Save attachment changes with original message

Every now and then I receive messages with attachments which need some small changes before they are ready (they get printed or forwarded afterwards).

I really don't have a need to save these attachments to my disk as well but Outlook insists on saving them there.

Is there a way that I can save the changed attachments directly to the original messages?

Save Attachment Changes buttonWhen attachments are opened from the Reading Pane, they are opened in “Read Only” mode.

For Outlook 2007, you’ll have to open the message first (via a double click) before opening the attachment to be able make changes to it.

Since Outlook 2010, even opening the attachments from an opened message will open it in Read Only mode. The trick for this version of Outlook and later is to place the message in “Edit Mode” first.

Still, caution is advised when using this method as your changes could otherwise end up in limbo.

The attachments of the message "Review required" have changed. Do you want to save changes to this message?
You’ll only get prompted to save the changes when you made changes to the attachments in a specific way.

Note: Outlook 2007 can also be configured to behave like Outlook 2010 and later via a Registry change.

Placing a message in Edit Mode

Edit Message buttonPlacing a message in Edit Mode requires you to open it in its own windows first via a double click. After that, you can find the “Edit Message” option in the following location;

  • Outlook 2007
    Tab: Message-> group: Actions-> button: Other Actions-> Edit Message
  • Outlook 2010, Outlook 2013 and Outlook 2016
    Tab: Message-> group: Move-> button: Actions-> Edit Message

When you close the message, you’ll be prompted to save the changes or not.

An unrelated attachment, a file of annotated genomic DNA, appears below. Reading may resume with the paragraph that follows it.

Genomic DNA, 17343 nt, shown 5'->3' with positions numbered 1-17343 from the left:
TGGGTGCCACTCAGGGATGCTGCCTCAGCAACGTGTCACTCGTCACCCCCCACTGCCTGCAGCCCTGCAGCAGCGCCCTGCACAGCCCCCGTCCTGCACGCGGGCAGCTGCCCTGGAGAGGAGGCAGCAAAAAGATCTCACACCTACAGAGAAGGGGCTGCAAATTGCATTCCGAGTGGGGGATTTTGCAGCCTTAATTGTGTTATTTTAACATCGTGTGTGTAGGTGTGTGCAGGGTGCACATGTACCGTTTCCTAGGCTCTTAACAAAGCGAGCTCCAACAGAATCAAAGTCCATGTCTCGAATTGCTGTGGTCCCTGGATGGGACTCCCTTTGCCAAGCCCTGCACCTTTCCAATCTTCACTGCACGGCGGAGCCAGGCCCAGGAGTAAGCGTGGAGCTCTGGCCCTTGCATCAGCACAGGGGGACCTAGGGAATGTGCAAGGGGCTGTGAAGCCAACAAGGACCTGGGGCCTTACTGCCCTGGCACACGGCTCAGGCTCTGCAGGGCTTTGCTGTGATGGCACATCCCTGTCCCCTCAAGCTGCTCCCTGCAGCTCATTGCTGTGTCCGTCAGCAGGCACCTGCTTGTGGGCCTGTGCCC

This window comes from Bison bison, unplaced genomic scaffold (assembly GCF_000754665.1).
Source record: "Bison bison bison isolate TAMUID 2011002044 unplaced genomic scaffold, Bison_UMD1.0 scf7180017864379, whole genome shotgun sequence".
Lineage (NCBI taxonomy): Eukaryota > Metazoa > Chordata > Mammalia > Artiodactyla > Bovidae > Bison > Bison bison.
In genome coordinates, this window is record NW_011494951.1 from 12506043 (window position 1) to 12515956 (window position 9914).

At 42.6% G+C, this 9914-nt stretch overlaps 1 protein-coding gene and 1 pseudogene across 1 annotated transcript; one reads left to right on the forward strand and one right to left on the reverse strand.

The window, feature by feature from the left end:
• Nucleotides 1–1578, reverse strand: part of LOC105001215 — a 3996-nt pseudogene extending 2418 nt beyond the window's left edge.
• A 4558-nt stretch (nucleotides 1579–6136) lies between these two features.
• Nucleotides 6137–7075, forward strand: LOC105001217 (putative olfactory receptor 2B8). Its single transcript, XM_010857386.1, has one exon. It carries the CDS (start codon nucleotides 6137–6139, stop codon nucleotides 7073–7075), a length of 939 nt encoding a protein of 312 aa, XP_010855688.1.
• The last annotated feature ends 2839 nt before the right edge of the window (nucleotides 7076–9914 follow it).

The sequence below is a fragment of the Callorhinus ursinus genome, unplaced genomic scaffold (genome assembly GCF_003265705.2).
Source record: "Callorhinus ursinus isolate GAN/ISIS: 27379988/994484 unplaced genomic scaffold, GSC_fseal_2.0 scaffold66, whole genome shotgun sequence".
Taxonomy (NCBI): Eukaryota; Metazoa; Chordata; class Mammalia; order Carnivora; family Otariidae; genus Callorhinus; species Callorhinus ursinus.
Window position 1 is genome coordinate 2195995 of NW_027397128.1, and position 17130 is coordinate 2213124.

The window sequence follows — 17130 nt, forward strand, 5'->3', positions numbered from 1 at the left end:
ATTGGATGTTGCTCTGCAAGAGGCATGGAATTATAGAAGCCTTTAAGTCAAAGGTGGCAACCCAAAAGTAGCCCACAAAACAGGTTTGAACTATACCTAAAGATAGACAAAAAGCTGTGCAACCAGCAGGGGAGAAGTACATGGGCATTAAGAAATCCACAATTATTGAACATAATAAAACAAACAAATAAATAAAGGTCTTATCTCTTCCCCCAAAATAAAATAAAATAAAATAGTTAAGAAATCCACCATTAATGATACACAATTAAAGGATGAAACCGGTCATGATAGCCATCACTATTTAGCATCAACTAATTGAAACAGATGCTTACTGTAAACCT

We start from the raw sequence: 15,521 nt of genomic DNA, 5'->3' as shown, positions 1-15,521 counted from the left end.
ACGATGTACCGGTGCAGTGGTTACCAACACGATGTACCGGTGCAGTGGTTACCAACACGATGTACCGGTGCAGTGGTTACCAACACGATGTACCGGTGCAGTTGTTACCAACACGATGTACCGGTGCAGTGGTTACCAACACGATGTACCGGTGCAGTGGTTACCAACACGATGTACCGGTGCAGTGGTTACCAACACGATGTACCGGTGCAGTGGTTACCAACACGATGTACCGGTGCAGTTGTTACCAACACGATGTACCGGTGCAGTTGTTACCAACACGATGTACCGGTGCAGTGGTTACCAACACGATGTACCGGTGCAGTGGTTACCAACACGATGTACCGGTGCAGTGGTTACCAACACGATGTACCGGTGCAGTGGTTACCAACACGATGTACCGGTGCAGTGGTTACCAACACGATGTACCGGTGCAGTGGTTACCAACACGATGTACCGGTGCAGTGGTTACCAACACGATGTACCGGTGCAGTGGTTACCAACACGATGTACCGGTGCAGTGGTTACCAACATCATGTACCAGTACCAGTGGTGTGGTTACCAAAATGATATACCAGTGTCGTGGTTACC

Edit Message command in Outlook 2010
The Edit Message command is (strangely?) not located in the Editing group.

Once you’ve done that, you can open the attachment and make changes to it. When you now save the attachment and close the message, you’ll get prompted to save the changes (see the screenshot at the beginning of this guide).

To have the “Edit Message” button a bit more available, you can right click the option and choose “Add to Quick Access Toolbar”.

Full step-by-step procedure

  1. Double click the message to open it in its own windows.
  2. Place the message in Edit Mode.
  3. Open the attachments.
  4. Make the changes to the attachments.
  5. Save and close the attachment.
  6. Save and close the Outlook message

Reply or forward with changes but keep originals

Forward buttonIf you want to make the changes in order to forward or reply with the changes, it is better to press Forward first instead of placing the original message in Edit Mode.

By pressing Forward first, the original attachments are automatically attached (unlike using Reply) and you’ll keep the originals as well with the original message. You can then modify the attachments in the Forward message that you are composing, simply by opening and saving them.

Caution and my recommendation

Tip! buttonWhile this method works reliably most of the time, caution is still advised since your changes could end up in limbo when you for instance close your message before saving and closing the attachment.

My recommendation is therefor to only use this method for small changes. When you need to work on a document for longer than 5-10 minutes or as soon as you start multi-tasking (work in another program, get some coffee, go to a meeting, etc…), you really should save the document to disk to make sure your changes won’t be lost. You can reattach the changed document if needed (and remove the original unchanged version) by placing the message into Edit Mode again first.

If you saved the changes but they are not saved with the original message, then your last hope would be to see if the changed attachment is still in the Outlook Secure Temp folder.

A better alternative would be to save the file on a shared location which allows for documents editing as well, such as a network drive, SharePoint, OneDrive or Drobox, and then only send a link to the document. This not only makes the email smaller, but also prevents that you create multiple versions of the file as you’d always be working in the original version.

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